Every Last Trick – Review

Every Last Trick

Georges Feydeau must have written his French farce, Every Last Trick, knowing that one day it would fall into the hands of those anarchic clowns of the modern stage, Spymonkey.

It’s a match made in heaven and last night the lunatics were let back out of the asylum to show how to make a first night audience laugh. Laugh? My jaw is still aching.

Every Last Trick, which has opened at the Royal & Derngate, Northampton, is almost a classic farce.

No-one drops their trousers (Spymonkey have been there, done that and made a front row blush) but all the other elements for a night of riotous laughter were present and correct.

Farce, and indeed stage comedy, relies heavily on perfect timing. Even those gags which look like improv are obsessionally rehearsed.

Spymonkey has built a reputation on chaos. When they first brought their productions to the Northampton venue they were a bit of an unknown quantity.

Thanks to word of mouth, and theatre-goers seeking medical treatment for hysterical laughter, the seats are full and everyone knows to expect the unexpected.

Throw the zany comic clowning in with another crazy gang, Told By An Idiot, and, well, anything can happen.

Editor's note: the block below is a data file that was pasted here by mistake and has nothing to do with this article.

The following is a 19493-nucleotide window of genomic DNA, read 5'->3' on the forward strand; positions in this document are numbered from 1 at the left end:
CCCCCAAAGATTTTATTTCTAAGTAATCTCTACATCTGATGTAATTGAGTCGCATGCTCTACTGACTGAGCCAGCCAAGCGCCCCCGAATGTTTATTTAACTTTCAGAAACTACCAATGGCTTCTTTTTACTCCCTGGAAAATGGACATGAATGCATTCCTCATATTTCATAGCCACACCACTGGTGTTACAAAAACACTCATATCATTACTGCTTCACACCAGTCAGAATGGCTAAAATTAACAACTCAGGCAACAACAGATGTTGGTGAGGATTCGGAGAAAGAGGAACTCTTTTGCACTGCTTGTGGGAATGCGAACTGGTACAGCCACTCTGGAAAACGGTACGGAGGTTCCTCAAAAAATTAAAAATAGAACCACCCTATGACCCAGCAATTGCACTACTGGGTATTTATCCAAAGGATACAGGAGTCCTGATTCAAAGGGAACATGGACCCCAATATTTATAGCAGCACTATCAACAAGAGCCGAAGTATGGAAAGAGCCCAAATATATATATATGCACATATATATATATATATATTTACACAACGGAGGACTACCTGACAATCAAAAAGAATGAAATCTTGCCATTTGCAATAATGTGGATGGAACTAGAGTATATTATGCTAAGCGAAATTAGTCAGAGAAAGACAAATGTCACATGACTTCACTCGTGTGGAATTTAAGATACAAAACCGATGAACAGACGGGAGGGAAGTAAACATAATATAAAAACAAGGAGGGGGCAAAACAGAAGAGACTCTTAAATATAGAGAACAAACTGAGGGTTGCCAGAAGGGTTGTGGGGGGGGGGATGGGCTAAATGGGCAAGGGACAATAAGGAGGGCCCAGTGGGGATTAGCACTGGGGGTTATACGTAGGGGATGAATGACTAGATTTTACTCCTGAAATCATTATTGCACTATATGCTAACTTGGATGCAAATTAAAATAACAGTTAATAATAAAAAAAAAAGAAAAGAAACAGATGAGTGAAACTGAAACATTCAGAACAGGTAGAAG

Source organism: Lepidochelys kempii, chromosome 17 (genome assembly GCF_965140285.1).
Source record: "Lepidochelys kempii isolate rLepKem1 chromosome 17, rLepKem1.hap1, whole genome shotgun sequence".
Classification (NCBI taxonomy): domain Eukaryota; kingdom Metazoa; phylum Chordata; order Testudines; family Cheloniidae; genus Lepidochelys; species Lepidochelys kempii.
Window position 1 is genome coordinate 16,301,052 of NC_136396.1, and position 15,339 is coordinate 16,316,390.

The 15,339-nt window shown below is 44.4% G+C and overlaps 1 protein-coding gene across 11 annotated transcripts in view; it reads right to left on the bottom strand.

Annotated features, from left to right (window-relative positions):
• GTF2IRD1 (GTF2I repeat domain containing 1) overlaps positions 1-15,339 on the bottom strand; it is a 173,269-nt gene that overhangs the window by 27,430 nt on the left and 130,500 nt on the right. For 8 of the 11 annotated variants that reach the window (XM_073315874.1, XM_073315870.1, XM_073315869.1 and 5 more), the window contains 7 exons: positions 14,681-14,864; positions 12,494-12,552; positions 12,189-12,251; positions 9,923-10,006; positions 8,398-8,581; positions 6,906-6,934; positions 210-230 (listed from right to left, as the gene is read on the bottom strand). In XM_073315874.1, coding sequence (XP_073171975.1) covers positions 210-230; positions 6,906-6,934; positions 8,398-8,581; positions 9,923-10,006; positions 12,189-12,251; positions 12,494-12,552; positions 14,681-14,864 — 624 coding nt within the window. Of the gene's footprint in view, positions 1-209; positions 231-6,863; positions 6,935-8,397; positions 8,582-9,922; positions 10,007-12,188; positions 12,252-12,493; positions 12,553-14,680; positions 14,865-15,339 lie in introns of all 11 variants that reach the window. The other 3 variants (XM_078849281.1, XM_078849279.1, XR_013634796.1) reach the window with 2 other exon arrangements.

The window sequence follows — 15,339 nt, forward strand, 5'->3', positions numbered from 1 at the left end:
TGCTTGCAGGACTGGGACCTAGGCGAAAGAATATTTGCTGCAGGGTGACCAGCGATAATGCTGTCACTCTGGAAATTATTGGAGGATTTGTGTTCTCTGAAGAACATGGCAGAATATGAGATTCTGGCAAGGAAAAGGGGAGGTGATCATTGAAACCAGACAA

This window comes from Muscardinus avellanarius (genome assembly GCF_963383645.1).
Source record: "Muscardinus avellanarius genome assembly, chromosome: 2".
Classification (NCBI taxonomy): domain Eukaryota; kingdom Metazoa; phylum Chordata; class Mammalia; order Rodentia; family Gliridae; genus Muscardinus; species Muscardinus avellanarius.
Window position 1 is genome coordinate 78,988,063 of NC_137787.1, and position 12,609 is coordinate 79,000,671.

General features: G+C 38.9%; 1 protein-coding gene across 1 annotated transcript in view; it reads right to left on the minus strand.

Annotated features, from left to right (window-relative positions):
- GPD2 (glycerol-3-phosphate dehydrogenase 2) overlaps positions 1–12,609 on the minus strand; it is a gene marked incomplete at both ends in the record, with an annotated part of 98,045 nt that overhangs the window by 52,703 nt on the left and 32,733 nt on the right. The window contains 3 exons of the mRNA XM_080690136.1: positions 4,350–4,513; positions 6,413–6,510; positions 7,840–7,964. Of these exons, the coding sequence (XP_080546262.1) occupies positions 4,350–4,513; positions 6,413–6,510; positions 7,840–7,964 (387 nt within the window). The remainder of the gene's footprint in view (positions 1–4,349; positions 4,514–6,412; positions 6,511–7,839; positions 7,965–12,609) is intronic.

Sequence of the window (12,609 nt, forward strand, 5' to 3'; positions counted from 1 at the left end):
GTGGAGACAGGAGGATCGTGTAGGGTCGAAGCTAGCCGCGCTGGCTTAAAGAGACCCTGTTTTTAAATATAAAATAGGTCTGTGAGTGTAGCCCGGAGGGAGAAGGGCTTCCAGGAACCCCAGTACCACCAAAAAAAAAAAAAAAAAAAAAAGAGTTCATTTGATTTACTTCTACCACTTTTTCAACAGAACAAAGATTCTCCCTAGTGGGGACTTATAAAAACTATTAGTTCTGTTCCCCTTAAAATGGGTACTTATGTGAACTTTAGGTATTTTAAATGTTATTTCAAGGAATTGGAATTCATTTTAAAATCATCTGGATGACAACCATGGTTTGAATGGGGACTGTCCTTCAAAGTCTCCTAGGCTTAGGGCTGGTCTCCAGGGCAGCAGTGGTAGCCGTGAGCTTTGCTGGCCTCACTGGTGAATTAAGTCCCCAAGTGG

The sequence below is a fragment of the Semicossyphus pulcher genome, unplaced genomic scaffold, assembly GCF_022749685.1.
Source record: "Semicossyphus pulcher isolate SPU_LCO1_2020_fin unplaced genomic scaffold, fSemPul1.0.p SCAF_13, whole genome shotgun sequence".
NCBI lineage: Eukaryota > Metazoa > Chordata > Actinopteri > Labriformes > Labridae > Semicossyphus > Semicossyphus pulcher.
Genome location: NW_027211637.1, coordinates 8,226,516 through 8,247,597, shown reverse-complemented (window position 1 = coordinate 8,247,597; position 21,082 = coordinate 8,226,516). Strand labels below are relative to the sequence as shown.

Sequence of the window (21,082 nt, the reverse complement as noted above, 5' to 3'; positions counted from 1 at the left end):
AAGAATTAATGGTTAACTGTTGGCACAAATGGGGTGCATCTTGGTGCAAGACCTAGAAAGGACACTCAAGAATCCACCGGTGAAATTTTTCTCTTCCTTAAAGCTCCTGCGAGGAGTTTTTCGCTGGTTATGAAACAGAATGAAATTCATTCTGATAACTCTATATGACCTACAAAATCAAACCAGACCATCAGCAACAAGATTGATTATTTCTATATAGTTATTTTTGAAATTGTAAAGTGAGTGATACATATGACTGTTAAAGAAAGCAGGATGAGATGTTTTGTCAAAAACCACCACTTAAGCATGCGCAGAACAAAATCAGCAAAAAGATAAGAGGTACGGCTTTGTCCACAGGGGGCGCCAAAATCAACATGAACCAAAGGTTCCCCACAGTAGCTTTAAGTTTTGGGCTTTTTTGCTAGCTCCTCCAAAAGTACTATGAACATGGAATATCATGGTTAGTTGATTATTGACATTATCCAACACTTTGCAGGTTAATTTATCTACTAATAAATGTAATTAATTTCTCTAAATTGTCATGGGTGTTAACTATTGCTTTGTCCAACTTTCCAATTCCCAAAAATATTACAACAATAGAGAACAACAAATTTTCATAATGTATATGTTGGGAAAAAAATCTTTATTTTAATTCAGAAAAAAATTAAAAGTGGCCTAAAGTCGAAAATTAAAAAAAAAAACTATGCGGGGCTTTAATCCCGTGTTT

Every Last Trick is a jolly jape set in the 1920s. Juan (Aitor Basauri) claims to be the Spanish ambassador who has a neat sideline in magic tricks.

One very handy trick is to hypnotise his wife, Angela (Sophie Russell) into unconsciousness whenever he wants to slip out to meet his mistress.

It’s a second marriage for her after her husband died two years earlier. She’s fed up and suspects her husband is playing away.

Enter former lover Tom (Toby Park) to try and win her back – that’s if she can stay awake long enough.

Throw into the mix an alcoholic butler, a wig with a life of its own, lots of very physical comedy, and you have the makings of a cracking romp.

Both Park and Basauri are master clowns, making the pratfalls look effortless.

Park’s Tom is rather a dashing beau while the swarthy, sweating Spaniard, with a halting grasp of the English language, just has to throw a glance out to the audience to have everyone cracking up.

Russell swoons at regular intervals and manages to land perfectly wherever she is in the set.

While Adrien Gygax, the baby of the quartet, is agile and flexible with endlessly long legs that seem to be vying for stardom all of their own.

The story is utter nonsense but it’s just jaw-achingly hilarious.

Director Paul Hunter works on the Spymonkey wavelength and the two theatre companies have formed a magical union.

The choreography of the set pieces is flawless while the imaginative Art Deco black and white set design is simple yet very effective.

Tamsin Oglesby’s new adaptation works wonders.

I’m not sure Feydeau ever envisaged anything quite like this madcap production but I’m confident he would have been delighted with the end result.

A wonderful, wacky night of fun.

Running on the Royal stage until May 10.

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